Three Laws of the Food Chain

“Having produced and hosted over 700 live Food Chain Radio shows, I have come to the belief that all food stories can be placed under the banner of one – or more –  of three principals.  And so, with the authority vested in me by literary license, I hereby call these principals “Laws of the Food Chain.” Michael Olson


First Law: Agriculture is the foundation upon which we build all our sand castles.

Without a surplus of food, there can be no time for anything but finding enough food.  Agriculture is the industry that provides us with a surplus of food, and thus is the most important of all our endeavors. This elemental fact is often lost to the many who no longer have any connection to the food chain, other than their occasional forays to grocery stores and restaurants, where they expect to always find food.

Second Law: The farther we go from the source of our food, the less control we have over what’s in our food.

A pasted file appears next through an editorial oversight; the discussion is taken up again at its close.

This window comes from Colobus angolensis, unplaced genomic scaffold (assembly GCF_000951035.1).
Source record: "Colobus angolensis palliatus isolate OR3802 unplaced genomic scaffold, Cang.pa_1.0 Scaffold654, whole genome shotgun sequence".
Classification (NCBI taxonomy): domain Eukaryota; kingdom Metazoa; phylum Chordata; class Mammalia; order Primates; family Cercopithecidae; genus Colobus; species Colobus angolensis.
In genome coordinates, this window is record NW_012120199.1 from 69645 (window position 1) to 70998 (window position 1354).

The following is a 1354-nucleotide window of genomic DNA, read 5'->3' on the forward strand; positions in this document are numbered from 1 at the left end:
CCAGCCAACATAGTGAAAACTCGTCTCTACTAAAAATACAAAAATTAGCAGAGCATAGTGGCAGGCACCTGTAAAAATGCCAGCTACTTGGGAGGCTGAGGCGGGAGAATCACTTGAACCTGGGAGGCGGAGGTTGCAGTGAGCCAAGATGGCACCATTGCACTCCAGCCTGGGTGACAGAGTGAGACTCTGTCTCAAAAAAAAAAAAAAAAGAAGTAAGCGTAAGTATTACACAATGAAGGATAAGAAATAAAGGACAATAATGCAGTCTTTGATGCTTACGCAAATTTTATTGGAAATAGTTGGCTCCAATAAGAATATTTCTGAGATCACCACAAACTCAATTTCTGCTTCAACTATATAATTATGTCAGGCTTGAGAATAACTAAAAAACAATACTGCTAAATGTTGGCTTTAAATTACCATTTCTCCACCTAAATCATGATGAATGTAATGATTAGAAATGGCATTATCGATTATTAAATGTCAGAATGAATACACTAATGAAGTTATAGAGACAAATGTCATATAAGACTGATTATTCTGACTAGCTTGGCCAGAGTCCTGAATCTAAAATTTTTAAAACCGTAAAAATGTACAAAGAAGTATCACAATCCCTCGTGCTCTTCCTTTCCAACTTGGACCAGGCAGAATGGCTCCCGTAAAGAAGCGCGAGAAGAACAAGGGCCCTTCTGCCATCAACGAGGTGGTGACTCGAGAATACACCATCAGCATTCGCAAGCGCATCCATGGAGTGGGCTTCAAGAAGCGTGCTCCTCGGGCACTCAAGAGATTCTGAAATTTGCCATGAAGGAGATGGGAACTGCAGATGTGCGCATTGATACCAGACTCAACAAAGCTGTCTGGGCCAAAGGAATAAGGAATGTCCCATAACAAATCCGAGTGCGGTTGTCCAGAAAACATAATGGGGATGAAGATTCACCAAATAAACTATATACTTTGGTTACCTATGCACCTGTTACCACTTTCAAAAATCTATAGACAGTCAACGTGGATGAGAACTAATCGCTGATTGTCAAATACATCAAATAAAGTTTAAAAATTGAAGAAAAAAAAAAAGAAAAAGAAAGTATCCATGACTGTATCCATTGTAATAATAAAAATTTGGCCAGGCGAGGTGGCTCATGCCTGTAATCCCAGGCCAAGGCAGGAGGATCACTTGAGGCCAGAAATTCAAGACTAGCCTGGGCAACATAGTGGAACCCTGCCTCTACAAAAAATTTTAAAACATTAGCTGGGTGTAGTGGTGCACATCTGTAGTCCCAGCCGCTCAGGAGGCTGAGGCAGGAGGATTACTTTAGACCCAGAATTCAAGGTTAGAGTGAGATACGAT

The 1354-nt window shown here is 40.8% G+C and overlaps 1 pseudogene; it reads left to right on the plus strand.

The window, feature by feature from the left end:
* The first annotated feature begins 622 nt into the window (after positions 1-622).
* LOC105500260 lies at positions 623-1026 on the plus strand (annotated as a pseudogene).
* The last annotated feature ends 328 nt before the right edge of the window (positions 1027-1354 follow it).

When we are close to the source of our food, we know what’s in our food, but when our food comes from far away, we must rely on others to ensure that what is promised to be– or not to be­– in our food is indeed in– or not in– our food. Most of us now eat food that comes from over a thousand miles away, and so we have little, if any, control over what is– or is not–in the food we eat.

Third Law: Cheap food isn’t.

Cheap food is the Big Lie.  They make food cheap by diminishing its substance and by subsidizing its costs.  Thus the cheap food they promise is really the expensive food they deliver.

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